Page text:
THE BLOG
11/30/2009 05:12 am ET | Updated May 25, 2011

Preschool Lesson #1: How to Pack Greener Lunches

I was getting a bit lax in the eco-friendly arena. But preschool whipped me into shape.

My son just started preschool for the first time a couple weeks ago, and I thought I'd be the dorky parent who sends carrot sticks and soy nuts for snacks when everyone else gets Lunchables or some other food that's "fun," mainly due to being based on white flour and sugar and housed in disposable cartons, boxes and bags covered with brightly-colored, bug-eyed licensed characters. For at least a minute or two, I seriously worried that he might be a preschool social reject because of the uncool, health-conscious lunches I planned to prepare. (In reality, I think he has a couple years before he risks becoming a pariah on those grounds.)

Turns out I seriously underestimated my ultra-progressive, parent-run preschool. No Blues Clues-emblazoned Yoplait for this crew! Right in the family handbook, it spelled out a lunch and snack policy that was healthier and way more eco-friendly than I was planning to be. Healthy lunch and snacks only, they said, no sweets allowed--and please send food in reusable containers, with real cups, spoons and forks and a cloth napkin. "This practice will eliminate the waste of paper and plastic and help your child learn to preserve the earth's resources."

Whoa. I was planning on being eco-friendly and all, but no yogurt cartons, pretzel packs, or juice boxes EVER? What about those little containers of organic applesauce? Don't they buy me some moral high ground, despite the plastic? What about my guilty addiction to Ziploc bags? And it would never have occurred to me to send a cloth napkin to school. The responsible citizen in me thought these were excellent rules, but the harried mom thought, "yikes!" I had some shopping to do.

After totally striking out at local stores -- cloth napkins for kids and eco-friendly lunch paraphernalia are apparently far from the norm, even in my famously progressive Brooklyn neighborhood -- I went online and found some great products (my favorites listed below). Scott was ready to go green.

But something else happened. Preparing his healthy, eco-friendly lunches guilted me into doing the same for myself -- and because of his preschool's rules, I was ready with all the right containers.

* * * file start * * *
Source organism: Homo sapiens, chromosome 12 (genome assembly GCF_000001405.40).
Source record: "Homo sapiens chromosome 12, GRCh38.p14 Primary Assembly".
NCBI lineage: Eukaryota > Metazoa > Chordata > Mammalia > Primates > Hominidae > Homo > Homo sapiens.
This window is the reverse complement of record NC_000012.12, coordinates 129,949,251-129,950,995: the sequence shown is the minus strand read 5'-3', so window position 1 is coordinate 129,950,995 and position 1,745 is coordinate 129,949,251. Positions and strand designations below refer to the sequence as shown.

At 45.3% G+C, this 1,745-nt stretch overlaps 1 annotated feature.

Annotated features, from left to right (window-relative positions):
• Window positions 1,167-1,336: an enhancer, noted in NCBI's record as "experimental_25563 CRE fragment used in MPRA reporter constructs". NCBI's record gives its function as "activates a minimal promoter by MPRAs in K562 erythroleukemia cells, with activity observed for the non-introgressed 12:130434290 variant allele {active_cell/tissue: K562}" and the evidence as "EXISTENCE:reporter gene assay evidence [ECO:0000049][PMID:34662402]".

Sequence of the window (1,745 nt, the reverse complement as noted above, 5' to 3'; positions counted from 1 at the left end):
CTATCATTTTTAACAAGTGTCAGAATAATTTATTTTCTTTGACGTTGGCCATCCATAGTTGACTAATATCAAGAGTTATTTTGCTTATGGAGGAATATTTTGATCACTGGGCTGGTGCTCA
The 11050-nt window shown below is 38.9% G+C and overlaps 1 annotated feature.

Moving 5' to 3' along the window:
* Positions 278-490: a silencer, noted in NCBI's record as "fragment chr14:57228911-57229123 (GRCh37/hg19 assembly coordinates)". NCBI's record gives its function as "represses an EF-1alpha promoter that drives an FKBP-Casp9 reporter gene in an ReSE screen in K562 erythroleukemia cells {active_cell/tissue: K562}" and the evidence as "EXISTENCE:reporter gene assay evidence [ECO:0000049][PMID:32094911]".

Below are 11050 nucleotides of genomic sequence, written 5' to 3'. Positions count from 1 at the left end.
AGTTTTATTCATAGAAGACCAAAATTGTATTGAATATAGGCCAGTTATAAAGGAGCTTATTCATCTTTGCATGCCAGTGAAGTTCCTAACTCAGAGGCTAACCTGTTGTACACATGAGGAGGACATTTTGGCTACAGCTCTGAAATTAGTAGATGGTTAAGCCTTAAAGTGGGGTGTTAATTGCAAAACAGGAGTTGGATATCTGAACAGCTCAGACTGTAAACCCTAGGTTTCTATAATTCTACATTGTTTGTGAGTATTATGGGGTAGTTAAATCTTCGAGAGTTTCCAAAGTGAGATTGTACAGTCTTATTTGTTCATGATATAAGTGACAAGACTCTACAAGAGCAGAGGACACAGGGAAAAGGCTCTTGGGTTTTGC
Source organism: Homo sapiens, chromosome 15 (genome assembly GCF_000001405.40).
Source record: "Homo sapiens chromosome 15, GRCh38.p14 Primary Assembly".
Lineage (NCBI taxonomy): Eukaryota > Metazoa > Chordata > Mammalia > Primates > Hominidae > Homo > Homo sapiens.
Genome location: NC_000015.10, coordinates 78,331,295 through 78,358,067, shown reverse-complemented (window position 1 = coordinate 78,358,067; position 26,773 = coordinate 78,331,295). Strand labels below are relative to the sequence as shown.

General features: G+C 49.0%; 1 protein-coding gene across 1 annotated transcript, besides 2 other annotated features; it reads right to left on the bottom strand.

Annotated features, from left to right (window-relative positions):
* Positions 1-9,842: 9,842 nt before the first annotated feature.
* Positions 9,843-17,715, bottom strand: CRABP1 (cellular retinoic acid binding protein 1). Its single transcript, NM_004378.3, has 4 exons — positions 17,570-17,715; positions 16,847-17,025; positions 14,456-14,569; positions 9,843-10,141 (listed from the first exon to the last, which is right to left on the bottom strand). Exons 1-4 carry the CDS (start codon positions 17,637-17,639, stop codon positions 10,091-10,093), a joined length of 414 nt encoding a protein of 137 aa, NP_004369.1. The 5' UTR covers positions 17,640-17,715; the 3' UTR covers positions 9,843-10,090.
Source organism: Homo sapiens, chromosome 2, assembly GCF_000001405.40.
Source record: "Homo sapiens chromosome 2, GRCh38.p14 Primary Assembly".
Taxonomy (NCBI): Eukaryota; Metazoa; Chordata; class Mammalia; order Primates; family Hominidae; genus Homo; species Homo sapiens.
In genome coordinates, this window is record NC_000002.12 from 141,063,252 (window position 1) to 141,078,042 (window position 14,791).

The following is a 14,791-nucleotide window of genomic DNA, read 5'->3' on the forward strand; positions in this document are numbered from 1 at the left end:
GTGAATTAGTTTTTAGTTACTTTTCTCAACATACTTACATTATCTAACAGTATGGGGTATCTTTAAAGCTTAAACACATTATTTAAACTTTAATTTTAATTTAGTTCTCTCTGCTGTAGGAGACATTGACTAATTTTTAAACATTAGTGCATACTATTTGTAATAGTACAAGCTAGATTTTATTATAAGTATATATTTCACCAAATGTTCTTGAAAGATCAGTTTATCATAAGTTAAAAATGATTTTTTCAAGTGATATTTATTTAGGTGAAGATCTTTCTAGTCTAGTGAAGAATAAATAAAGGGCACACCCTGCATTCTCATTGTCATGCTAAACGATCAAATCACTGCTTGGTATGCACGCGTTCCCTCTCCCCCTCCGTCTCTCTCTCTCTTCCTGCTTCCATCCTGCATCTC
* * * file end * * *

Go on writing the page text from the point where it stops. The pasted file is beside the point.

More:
I swear my turkey on whole wheat tastes way better in its hip-looking ReSnackIt reusable bag than it would in a Ziploc. Even those drearily healthy carrot sticks have taken a step up: now they get dipped in the hummus I put in one of the tiny little Sassy containers I got for Scott.

The transformation goes further--as I put his cute cloth napkin into his lunchbox, I find myself thinking that, instead of a paper towel, I really could use a cloth kitchen towel to dry the counter after sponging it. Meanwhile, at work--I'm a magazine editor--the Envirosax company sent me a 5-pack of their portable, reusable shopping bags. Thanks to Scott's preschool giving me a shove in the ecologically correct direction, I decided to try them.

Turns out they're not only pretty, but practical: They fold up easily to the size of a Kleenex pocket pack, so you can always keep one in your purse, and they have nice long handles so you can hang them from your shoulders, making grocery-carrying a lot easier (a big deal in New York, where you have to shlep your bags for blocks). Plus, Justin Timberlake uses them. How cool is that?

The upshot: After two weeks, I'll bet all the paper and plastic Scott and I would have generated--but haven't--would fill our kitchen garbage can. I still use too many paper towels and too much plastic, but I feel great about the changes I've made. It took some effort to get myself set up with products that make re-using easy, but now it really isn't so hard to pour some milk into a thermos or spoon some yogurt or applesauce from a big jar to a small container that I can throw in the dishwasher later. I wouldn't have done it without a push--our culture is set up to encourage excess packaging and the idea that things can be heedlessly thrown away, and it's so much easier to just go with it.